\ Sydney’s harbour and ‘fun vibe’ not enough to stay competitive globally: experts – Committee For Sydney


Sydney’s harbour and ‘fun vibe’ not enough to stay competitive globally: experts

October 31, 2017

Source: Domain
Author: Nicole Frost

31 October, 2017

While Sydney has a global reputation as a fun and welcoming destination for tourists, in some areas it’s falling behind the competition as a compelling place to live, experts say.

Competitive cities tend to have strong economies, adaptable labour forces, and a good quality of life, which includes good transport and infrastructure.

But as people flock to big cities around the globe – 75 per cent of the world’s population will live in cities by 2050 – Sydney is struggling to cope with the influx, Director of Policy of the Committee for SydneyEamon Waterford said.

Sydney was lagging in several areas by comparison to similarly-sized developed, competing cities such as Amsterdam, Beijing and Chicago, Mr Waterford said during a panel discussion at CBTUH’s Connecting the City Conference earlier this week.

Specifically, affordability for young professionals, transport options, internet speed, and the digital sector competitiveness were holding the harbour city back.

Mr Waterford said the “unintended consequences of somewhat unmanaged growth” were becoming increasingly visible in Australia’s most populous city.

“The inflated costs, the loss of liveability, the deficits in infrastructure are all beginning to affect Sydney’s performance in a bunch of different measures,” he said.

Architect and spatial design researcher Christian Derix said the perception of Sydney as a tourist destination was different to the reality of living there.

“The brand of Sydney is very strong, and often tied to the Bridge and Opera House … and with the fun factor of the beaches and the harbour. But living in the city is quite a different experience,” Mr Derix said.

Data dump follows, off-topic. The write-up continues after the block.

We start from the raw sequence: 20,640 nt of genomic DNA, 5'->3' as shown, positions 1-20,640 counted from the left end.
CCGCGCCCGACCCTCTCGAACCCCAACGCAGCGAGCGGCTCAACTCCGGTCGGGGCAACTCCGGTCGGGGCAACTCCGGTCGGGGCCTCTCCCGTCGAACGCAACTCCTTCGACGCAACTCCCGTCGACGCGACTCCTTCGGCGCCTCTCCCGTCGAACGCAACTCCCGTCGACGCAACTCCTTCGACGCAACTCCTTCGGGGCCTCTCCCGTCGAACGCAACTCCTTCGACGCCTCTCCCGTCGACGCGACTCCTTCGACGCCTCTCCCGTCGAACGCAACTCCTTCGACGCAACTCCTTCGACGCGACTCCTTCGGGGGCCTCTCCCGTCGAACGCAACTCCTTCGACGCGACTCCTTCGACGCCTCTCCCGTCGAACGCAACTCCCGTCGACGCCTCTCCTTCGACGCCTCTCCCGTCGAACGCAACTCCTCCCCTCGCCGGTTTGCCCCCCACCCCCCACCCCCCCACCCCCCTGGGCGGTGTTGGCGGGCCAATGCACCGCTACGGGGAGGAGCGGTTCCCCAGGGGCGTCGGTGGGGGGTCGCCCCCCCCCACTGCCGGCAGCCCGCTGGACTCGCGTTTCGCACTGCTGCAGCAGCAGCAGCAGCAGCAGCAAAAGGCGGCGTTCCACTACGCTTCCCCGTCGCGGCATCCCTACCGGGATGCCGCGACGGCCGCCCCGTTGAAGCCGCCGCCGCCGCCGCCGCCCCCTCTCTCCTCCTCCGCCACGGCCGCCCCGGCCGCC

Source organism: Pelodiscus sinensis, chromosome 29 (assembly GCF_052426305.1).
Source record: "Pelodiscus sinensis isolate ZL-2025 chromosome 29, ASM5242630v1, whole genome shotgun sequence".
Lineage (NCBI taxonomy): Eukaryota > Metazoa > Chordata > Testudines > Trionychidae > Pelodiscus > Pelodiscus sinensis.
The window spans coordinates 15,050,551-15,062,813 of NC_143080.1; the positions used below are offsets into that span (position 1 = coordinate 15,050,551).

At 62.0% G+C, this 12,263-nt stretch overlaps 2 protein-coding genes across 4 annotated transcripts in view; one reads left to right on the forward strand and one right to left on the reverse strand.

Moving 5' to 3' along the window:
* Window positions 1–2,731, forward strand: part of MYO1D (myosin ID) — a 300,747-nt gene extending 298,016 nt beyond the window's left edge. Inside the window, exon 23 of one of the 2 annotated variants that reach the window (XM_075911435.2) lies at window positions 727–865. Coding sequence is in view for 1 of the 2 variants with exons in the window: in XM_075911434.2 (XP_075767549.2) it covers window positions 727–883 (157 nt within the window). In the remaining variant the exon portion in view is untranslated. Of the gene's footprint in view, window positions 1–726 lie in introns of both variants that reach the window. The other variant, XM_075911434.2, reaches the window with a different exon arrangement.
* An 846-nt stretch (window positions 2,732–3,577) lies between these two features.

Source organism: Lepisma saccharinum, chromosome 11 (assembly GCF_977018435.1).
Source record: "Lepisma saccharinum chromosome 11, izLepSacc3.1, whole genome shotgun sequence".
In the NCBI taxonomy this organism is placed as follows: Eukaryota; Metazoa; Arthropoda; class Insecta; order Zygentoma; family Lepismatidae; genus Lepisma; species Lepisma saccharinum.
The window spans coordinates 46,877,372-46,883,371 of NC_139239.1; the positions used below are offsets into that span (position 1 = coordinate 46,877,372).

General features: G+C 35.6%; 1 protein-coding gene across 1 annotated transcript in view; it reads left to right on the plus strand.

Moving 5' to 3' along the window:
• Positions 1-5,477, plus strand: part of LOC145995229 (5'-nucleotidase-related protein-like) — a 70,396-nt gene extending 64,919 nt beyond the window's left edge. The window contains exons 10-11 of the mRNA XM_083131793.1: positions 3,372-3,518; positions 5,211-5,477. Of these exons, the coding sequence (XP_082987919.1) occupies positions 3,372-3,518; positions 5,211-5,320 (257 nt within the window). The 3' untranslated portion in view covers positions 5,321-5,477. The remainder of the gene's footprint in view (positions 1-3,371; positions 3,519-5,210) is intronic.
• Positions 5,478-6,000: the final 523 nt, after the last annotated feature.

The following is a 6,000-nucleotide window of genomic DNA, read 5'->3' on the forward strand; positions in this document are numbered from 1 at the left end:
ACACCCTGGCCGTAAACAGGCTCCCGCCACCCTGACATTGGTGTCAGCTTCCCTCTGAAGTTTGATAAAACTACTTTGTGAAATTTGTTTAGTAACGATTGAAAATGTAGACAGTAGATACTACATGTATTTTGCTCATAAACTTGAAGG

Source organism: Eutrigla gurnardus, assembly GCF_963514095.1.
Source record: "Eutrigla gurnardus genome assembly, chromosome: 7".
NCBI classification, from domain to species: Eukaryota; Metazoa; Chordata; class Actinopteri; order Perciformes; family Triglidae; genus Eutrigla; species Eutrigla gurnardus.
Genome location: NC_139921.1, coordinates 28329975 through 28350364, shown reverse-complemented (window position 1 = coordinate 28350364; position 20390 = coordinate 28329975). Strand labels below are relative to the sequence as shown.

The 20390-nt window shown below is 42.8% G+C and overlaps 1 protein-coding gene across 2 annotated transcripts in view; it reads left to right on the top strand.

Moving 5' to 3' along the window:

According to population forecasts, another quarter of the city’s population will be added to Sydney by 2030, with growth outstripping comparable cities such as Toronto.

Grappling with the issue of infrastructure and housing demands for this growing population, while simultaneously boosting economic prosperity, was one of the main topics under examination during the Branding the City panel.

On one hand Sydney excelled in global financial services, attracting investment and luring global firms, largely due to its geographical location as a gateway to South East Asia.

But the city was performing worse than in 2016 in terms of business friendliness, transport, infrastructure and liveability, Mr Waterford said, citing the Committee for Sydney’s recent report about the city’s performance.

Rated second in the world last year for liveability, Sydney had dropped down the ranks in 2017 – partly due to Liveability indexes taking into account that merely having natural attractions such as waterways, beaches and national parks was not enough.

“If you can’t get to those things, it doesn’t matter [if they exist]. Part of the challenge of Sydney is that our transport network fails us,” Mr Waterford said, noting that now the ease of access to a city’s attractions was being factored into liveability studies, the harbour city’s ranking was beginning to falter.

The chair of the panel, Viviana R Muscettola, from Zaha Hadid Architects, said the challenge was attracting global talent to Sydney and then convincing them to stay.

While the “fun vibe” of the city was an important factor, recent changes in visa restrictions were making it more difficult to get the sort of workers that the city needed to truly become a global city, she said.

Mr Derix, who had also set up an office in London, said he had great difficulty trying start a similar group in Sydney. He was reliant on bringing in talent rather than finding it locally, he said, and recent visa changes had made that more difficult.

“We are in the CBD where it is all very nice, but my operations are really hampered by the governance, rather than the city itself”, he explained.

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